The pastor continued, “It may interest you to know that—”
“We’ve already established my lack of interest.”
“It may interest you to know that I hold several honorary doctorates.”
“Honorary, as in unearned, as in good for nothing… unless it’s to line the bottom of birdcages.” He held his glasses to the light, checking for any remaining smudges.
Hathaway took a breath and regrouped. “You can malign my character all you wish, but there is no refuting the benefits outlined in my new book.”
“Ah, yes, the benefits.” Mackenzie lowered his glasses and worked on the other lens. “Like the million-plus lives slaughtered during the Crusades?”
“That figure can be disputed.”
“Correct. It may be higher.”
Hathaway shifted in his seat. “The Crusades were a long time ago and in an entirely different culture.”
“So you’d prefer something closer to home? Perhaps the witch hunts of New England?”
“I’m not here to—”
“Fifteen thousand human beings murdered in Europe and America. Fifteen thousand.”
“Again, that’s history and not a part of today’s—”
“Then let us discuss more recent atrocities—towards the blacks, the gays, the Muslim population. Perhaps a dialogue on the bombing of abortion clinics?”
“Please, if you would allow me—”
Mackenzie turned to Preston. “Are we finished here?”
Fighting to be heard, Hathaway continued, “If people will read my book, they will clearly see—”
“Are we finished?”
“Yes, Professor.” Preston chuckled. “I believe we are.”
“But we’ve not discussed my Seven Steps to Successful—”
“Perhaps another time, Doctor.”
Mackenzie rose, shielding his eyes from the bright studio lights as Hathaway continued. “But there are many issues we need to—”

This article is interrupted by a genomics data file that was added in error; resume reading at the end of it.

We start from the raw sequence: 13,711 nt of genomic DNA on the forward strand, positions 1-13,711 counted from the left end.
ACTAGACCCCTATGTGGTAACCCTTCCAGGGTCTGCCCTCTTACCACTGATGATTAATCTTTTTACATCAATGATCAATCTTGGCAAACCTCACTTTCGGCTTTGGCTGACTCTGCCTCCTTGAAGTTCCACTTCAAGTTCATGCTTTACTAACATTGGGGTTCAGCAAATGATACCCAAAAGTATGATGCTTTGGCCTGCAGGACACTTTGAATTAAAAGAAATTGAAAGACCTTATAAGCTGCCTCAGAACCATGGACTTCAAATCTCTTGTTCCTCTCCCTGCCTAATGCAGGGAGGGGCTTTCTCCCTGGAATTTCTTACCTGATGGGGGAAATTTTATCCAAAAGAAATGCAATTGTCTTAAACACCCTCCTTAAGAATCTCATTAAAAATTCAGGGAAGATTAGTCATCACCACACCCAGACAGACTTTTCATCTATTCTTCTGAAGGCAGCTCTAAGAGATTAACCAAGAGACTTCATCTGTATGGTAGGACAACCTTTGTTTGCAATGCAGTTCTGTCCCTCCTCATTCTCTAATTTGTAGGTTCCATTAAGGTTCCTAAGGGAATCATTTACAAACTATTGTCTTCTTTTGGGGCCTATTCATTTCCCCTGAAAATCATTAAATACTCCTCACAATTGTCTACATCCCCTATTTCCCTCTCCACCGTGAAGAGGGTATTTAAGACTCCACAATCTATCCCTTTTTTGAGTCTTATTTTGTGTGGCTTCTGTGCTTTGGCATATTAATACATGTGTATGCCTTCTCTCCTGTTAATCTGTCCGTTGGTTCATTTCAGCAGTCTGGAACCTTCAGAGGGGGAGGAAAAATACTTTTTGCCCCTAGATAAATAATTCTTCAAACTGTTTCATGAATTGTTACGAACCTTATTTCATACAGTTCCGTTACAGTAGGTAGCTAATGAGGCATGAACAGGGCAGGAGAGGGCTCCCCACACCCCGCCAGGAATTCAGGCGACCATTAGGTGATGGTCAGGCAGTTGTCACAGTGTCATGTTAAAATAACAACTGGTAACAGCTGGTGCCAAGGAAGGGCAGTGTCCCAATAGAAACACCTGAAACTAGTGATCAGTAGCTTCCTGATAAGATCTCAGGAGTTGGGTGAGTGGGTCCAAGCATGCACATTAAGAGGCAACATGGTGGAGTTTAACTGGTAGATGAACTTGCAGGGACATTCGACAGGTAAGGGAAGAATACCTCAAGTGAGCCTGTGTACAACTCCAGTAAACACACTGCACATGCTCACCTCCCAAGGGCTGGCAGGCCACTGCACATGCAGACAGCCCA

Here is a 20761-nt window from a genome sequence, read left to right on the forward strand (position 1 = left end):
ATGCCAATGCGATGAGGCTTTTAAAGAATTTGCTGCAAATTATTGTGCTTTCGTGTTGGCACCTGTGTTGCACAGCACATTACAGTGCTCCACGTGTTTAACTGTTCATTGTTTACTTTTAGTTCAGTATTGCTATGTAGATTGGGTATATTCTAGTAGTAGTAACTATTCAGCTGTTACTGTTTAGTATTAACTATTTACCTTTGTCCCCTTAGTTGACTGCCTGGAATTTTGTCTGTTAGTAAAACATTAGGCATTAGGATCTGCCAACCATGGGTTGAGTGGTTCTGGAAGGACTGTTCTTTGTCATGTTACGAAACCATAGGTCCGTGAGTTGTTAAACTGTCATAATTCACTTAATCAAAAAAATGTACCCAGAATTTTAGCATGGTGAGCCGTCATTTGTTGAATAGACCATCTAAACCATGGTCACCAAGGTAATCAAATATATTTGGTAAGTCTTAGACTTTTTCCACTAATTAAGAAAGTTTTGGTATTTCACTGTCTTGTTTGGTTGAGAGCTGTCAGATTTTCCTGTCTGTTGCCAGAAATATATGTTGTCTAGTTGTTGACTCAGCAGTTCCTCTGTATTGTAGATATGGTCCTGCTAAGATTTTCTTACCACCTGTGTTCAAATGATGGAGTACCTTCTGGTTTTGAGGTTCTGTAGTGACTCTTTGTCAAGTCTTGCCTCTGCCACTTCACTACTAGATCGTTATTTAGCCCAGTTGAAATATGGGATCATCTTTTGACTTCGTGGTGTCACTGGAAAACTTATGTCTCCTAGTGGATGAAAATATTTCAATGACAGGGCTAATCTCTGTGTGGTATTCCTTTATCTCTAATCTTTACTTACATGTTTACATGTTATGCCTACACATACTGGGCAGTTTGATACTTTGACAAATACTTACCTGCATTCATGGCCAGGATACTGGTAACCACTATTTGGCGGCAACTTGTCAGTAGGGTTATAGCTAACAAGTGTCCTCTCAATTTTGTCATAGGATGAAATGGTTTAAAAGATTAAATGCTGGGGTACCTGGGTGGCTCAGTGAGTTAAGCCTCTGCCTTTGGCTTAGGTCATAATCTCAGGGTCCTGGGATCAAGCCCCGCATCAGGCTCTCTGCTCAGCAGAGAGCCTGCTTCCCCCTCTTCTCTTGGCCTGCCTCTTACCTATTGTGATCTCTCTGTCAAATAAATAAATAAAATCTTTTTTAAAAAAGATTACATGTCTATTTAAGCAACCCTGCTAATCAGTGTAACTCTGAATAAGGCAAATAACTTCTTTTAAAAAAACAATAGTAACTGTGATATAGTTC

“I’m sure there are,” Preston agreed while keeping an eye on Mackenzie, who stepped from the platform and headed off camera. “And I’m sure it’s all there in your book. Seven Steps to—”
Annie Brooks clicked off the remote to her television.
“Mom,” Rusty mumbled, “I was watching…” He drifted back to sleep without finishing the protest.
She looked down at the five-year-old and smiled. He lay in bed beside her, his hands still clutching Horton Hears a Who! Each night he’d been reading it to her, though she suspected it was more reciting from memory than reading. She tenderly kissed the top of his head before absentmindedly looking back to the TV.
He’d done it again. Her colleague and friend—if Dr. Nicholas Mackenzie could be said to have any friends—had shredded another person of faith. This time a Christian, some megachurch pastor hawking his latest book. Next time it could just as easily be a Jew or Muslim or Buddhist. The point was that Nicholas hated religion. And heaven help anybody who tried to defend it.